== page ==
Woman in Charge
Sinema is sticking to her guns, and good for her.
Joining the ranks of bathroom protesters, the New York Times has written a fresh new editorial scolding Kirsten Sinema for betraying the more progressive wing of her party. The onetime Ralph Nader campaign volunteer senator is now “cocooning” herself, ready for a big transformation into a full-blown Republican, according to the Times.
The gray lady certainly picked the right metaphor to describe the transformation from radical social justice warrior to woman, regardless of whether it accurately describes Sinema’s own story. In the process of becoming the butterfly of the smaller chamber of Congress, the Arizona senator has been the subject of countless media attacks, as well as personal ones, because if they won’t join you, beat them, seems to be the party’s mantra of late. Among her greatest sins, aside from defending the filibuster, Sinema has stood between the Senate Democrats and Biden’s Build Back Better plan, which includes a wad of progressive social policy and quite radical immigration changes, to the tune of $3.5 trillion. Amid all this, the left seems determined to break Sinema, more to prove a point than anything else.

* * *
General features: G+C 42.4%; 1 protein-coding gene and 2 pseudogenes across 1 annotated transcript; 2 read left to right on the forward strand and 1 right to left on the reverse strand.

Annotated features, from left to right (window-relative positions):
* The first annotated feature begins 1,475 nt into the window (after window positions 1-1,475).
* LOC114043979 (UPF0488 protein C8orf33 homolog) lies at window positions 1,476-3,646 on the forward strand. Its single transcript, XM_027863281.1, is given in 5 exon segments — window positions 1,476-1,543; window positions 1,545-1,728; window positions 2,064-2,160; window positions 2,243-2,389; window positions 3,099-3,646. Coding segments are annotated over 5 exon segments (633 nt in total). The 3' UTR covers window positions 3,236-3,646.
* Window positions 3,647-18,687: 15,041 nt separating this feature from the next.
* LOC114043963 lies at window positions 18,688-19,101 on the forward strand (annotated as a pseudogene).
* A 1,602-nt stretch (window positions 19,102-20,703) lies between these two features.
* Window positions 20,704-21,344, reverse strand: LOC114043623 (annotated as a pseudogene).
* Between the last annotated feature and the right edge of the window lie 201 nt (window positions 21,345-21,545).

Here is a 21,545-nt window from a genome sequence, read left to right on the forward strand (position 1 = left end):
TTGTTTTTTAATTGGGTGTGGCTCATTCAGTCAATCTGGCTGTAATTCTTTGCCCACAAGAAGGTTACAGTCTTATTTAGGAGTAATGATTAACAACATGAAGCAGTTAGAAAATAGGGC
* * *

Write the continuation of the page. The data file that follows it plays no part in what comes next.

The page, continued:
It’s unlikely Sinema actually becomes a butterfly; she still votes, by and large, with her party, despite her strong stance on Biden’s $3.5 trillion spending package. And yet, the Arizonan has shown some political virtues of late that make the moderate Democrat look more principled than some of her colleagues across the aisle.
Most notably, she has stood her ground amid a storm of opposition from her own party—at least so far. The Times speculated this has to do with appeasing her donors or, heaven forbid, following the wishes of the purple state’s more moderate voters. To which anyone still sensible of the purpose of the functioning roles of our elected officials would respond, “Yes.” That is quite exactly the point. She won her U.S. Senate seat by styling herself as a would-be collaborator with then-President Donald Trump; if those voters’ voices are as loud in her ear as the progressives’, she’s firmly in her lane of bipartisanship by stopping the record-breaking appropriation.
The same goes for the filibuster. Sinema was mocked and derided for her op-ed defending her decision to favor keeping the relic of parliamentary procedure because, she argued, the temporary victory would not be worth the long term loss of keeping some power in the minority party. To end the filibuster is to remove the guardrails, she wrote, and to do so just to ram through once piece of legislation would be bad for the long term success of the democratic process. Republican? Just barely. Radical? Only in the sense that she isn’t hardly, in a party of fringe boundary-pushers.
Sinema also voted to cut defense spending back in July 2020, joining the more progressive wing of her party and opposing most Republicans. (Again, it’s unlikely she transitions all the way to the other side of the aisle, as progressive scare-mongerers have suggested.) Beyond mere bipartisanship, it seems moderating Congress’s spending habits is a principle for her, regardless of who promotes it.
And for that alone, at least, Sinema deserves a respectful nod for sticking to her guns. There’s a lesson in that, if Republicans would take it.